“I have already stated that attack is the trump suite in boxing, and have also pointed out that attack does not necessarily mean rushing or charging at or after your opponent. Attack, indeed, commences earlier than hitting. For the ideal punch, or perhaps it would be better to say the best punch, the most effective one, is a good, stiff counter, to a ducked, brushed aside, or otherwise evaded lead.
It is usually best, whenever possible, to “draw” your opponent into a lead before hitting out on your own account. The advantages gained thereby are four in number. In the first place, you have forced your opponent to commit himself to a decided step and can therefore be moderately certain of what he is about to do. Secondly, you have to a very large extent deprived him of the ability to change his position and guard swiftly enough to deal successfully with any offensive you may yourself adopt. Thirdly, by his mere action of hitting out, you will or should secure an opening of sorts, can or should make him present you with a fair target at which to aim. Fourthly, and most important of all, you will have borrowed some very considerable force from him to add to the power of your own “counter” delivery. For the more speedy and the heavier his advance or lunge towards you in the action of punching, the heavier and more painful will be the “dig” with which you meet him on his way.”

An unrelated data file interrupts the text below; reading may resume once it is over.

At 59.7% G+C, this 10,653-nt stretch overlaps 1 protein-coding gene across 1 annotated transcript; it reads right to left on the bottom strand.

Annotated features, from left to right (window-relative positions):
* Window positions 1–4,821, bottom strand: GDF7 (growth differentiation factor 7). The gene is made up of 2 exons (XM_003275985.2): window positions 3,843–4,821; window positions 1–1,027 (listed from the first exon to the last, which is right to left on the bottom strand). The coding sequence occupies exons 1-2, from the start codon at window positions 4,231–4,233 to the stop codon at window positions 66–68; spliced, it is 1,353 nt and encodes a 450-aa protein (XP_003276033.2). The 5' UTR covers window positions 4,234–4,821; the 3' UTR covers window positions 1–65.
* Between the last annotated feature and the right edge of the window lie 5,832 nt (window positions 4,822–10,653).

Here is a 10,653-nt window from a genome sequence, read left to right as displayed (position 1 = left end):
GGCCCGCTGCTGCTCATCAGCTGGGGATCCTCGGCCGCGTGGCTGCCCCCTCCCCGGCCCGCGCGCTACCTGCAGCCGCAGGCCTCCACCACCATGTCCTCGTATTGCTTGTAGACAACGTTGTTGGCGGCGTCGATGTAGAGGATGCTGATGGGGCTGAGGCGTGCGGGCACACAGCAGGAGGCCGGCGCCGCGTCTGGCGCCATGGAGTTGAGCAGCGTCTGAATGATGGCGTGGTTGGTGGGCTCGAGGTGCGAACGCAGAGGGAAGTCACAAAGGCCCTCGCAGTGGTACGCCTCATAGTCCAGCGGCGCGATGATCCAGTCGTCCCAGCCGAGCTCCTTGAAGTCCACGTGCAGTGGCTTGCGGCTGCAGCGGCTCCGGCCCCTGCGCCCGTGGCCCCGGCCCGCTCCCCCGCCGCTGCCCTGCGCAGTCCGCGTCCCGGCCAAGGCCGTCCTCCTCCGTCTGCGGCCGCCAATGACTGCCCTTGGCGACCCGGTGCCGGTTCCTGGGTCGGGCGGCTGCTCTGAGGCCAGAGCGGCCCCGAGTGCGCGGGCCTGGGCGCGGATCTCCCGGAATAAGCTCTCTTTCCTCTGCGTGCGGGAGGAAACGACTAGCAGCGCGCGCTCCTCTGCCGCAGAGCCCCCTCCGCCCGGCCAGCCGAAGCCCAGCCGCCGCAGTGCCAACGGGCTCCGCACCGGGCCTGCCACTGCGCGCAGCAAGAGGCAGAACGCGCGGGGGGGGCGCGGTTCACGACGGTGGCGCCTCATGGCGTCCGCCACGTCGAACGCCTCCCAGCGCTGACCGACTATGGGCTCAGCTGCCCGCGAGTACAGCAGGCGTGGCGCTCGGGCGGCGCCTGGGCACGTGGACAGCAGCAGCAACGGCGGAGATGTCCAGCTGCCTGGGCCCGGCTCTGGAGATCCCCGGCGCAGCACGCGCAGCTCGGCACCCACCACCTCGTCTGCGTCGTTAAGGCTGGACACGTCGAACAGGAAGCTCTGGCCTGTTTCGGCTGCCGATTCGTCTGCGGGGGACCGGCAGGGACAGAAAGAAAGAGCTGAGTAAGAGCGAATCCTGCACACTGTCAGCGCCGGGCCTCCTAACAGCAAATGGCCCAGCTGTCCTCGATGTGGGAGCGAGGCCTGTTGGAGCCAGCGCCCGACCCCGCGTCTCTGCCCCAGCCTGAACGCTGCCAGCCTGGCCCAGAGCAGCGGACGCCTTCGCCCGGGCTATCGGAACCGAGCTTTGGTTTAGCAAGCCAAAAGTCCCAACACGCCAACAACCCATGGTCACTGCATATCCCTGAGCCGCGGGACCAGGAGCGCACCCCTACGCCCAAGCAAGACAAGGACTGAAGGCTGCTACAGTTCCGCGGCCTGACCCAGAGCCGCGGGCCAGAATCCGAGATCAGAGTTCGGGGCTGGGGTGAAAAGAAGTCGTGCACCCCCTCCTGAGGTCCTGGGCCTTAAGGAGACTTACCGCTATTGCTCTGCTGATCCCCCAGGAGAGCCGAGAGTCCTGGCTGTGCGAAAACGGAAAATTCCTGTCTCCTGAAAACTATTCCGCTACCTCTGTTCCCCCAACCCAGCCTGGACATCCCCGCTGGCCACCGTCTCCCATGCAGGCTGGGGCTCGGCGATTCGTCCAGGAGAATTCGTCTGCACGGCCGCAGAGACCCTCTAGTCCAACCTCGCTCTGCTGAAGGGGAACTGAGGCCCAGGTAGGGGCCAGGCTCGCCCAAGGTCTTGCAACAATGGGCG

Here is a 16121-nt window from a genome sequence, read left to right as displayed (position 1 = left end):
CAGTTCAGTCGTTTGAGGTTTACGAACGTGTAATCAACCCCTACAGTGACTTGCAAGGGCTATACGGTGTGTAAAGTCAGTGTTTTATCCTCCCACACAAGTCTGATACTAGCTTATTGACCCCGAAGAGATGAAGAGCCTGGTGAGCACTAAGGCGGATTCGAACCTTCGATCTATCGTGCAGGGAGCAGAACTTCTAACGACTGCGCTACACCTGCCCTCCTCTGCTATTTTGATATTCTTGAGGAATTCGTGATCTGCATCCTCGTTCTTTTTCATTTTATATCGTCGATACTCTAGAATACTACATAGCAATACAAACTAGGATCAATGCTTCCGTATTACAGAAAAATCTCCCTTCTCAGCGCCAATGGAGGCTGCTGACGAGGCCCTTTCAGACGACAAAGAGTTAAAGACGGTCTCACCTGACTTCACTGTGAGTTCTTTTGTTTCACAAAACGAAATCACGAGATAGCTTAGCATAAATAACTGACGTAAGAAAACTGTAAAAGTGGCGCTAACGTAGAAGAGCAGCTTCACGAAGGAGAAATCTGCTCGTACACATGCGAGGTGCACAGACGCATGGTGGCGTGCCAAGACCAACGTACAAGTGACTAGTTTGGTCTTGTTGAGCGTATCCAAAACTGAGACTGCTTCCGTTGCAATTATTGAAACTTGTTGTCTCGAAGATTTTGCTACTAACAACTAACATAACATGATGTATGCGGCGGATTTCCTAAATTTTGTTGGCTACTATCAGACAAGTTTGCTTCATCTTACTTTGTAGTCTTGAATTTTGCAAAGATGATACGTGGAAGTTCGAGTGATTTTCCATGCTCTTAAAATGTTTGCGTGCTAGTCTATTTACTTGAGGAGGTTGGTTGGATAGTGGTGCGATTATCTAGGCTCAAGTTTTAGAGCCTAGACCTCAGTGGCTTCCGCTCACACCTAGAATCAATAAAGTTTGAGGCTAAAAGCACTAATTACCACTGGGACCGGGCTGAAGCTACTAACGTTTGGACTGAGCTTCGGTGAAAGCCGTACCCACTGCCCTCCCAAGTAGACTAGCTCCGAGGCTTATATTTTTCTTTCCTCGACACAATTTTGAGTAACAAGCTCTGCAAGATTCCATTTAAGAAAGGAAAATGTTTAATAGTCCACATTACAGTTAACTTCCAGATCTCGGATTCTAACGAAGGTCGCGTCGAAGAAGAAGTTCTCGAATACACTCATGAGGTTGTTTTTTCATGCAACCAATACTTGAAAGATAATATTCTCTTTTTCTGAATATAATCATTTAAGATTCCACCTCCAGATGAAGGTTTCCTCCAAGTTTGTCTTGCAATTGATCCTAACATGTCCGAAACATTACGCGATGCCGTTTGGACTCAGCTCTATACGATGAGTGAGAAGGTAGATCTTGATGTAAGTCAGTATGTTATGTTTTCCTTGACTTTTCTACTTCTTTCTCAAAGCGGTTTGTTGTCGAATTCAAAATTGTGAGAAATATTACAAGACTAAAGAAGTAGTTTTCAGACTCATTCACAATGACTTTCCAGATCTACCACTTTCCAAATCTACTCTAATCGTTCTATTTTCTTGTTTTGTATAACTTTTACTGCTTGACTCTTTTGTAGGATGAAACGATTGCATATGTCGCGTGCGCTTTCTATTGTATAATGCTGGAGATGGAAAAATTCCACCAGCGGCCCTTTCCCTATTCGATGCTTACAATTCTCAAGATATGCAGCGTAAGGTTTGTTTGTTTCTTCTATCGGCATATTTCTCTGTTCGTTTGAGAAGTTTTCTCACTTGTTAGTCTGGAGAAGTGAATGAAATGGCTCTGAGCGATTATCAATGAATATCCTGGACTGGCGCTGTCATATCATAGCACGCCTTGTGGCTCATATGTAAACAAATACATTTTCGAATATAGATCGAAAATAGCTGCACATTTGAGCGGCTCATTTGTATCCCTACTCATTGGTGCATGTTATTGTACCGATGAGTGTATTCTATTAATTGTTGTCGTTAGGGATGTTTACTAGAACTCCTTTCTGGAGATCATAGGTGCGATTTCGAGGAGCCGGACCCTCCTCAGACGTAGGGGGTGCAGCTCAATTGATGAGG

The Straight Left and How to Cultivate It, 1910, by Jim Driscoll